THE GREAT WESTERN COMPANY (say the Liverpool Tim,s) have effected a saving of fifteen shillings per annum by waf _r- in" instead of scaling their letters. EVSTEIW COUNTIES RAILWAY.—'The report of the committee of investigation into the affairs of this company is about to be Vued wh^n if what wo hear be true, it will be shown that 'systematic'"cooking" of accounts has been carried on for ? >me time past, in order to declare dividends, a large portion ot which have been paid out of capital. TIIE NEW SOVEREIGN.—The Devats, speaking of the la.e Eng- lish excursion party, says H was formerly the sovereigns t who paid these international visits now that the sovereign is caaed the people, it is the citizens who do so." THE national debt on the 5th of January, 1819, amounted to £ 714,22t'i38.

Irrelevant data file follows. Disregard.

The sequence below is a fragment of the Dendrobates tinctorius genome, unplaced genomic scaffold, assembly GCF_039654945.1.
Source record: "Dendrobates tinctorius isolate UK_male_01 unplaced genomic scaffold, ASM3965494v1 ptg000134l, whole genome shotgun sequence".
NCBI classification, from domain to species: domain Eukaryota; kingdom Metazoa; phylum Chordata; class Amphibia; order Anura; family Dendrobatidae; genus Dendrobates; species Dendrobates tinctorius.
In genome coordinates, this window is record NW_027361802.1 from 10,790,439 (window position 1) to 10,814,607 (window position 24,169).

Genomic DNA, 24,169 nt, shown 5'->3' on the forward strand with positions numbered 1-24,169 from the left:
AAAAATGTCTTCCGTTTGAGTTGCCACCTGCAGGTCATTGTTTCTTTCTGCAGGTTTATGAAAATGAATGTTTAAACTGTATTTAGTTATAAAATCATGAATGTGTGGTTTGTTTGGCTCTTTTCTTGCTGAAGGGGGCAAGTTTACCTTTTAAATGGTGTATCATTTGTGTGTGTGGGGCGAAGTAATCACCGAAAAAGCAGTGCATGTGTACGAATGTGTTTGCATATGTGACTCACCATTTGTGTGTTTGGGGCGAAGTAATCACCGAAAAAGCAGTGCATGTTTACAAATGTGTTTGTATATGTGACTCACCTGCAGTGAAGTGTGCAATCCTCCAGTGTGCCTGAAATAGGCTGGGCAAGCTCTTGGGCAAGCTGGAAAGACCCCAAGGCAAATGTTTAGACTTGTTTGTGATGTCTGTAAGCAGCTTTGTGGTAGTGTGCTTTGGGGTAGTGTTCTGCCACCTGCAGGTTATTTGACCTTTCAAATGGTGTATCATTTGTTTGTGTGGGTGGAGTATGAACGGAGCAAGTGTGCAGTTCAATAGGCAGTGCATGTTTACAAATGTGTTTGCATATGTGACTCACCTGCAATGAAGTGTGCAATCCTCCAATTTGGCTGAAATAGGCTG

J llrtrq. LET US GIVE THANKS. LET us give thanks, with grateful soul, To llim who sendeth all; To llim who bids the planets roll, And sees a "sparrow fall." Though grief and tears may dim our joys, And Care and Strile arrest. 'Tis Man, too often, iliatilloys The lot his Maker blest: While sunshinelig-hts the boundless sky, And dewdrops feed the sod- While stars and rainbows live on high- Let us give thanks to God. We till the Earth in Labour's health, We plant the acorn cup l'he fields are crowned with golden wealth, The green tree springeth up; The sweet eternal waters gush From mountain and from vale; The vineyards blush with purple flush, The yellow hop leaves trail: And while the Harvest flings its gold, And cowslios deck the soci- While limpid streams are clear and cold, Let us give thanks to God. The flower yields its odour breath, As gentle winds go past; The grasshopper that lurks beneath Chirps merrily and fast; The ring dove coos upon the spray, The larks full anthems pour; The bees start with a jocund lay, The waves sin on the shore; Ilosannahs fill the wood and wild, Where human steps ne'er trod; And Nature, like an unwean'd child, Smiles on its parent, God. Say, Brothers, shall the bird and bloom Thus teach, and teach in vain'! :s Shall all the Love-rays that illume Be lost in clouds of pain "I Shall hearts be dead and vision blind iTo all that, Mercy deals ? Shall Soul and Reason fail to And The shrine were Instinct kneels? Ah, no I-while Glory lights the sky, And Beauty paints the sod- While stars and rainbows live on high, Let us give tbanks to God. —JVeekly Dispatch. ELIZA COOK.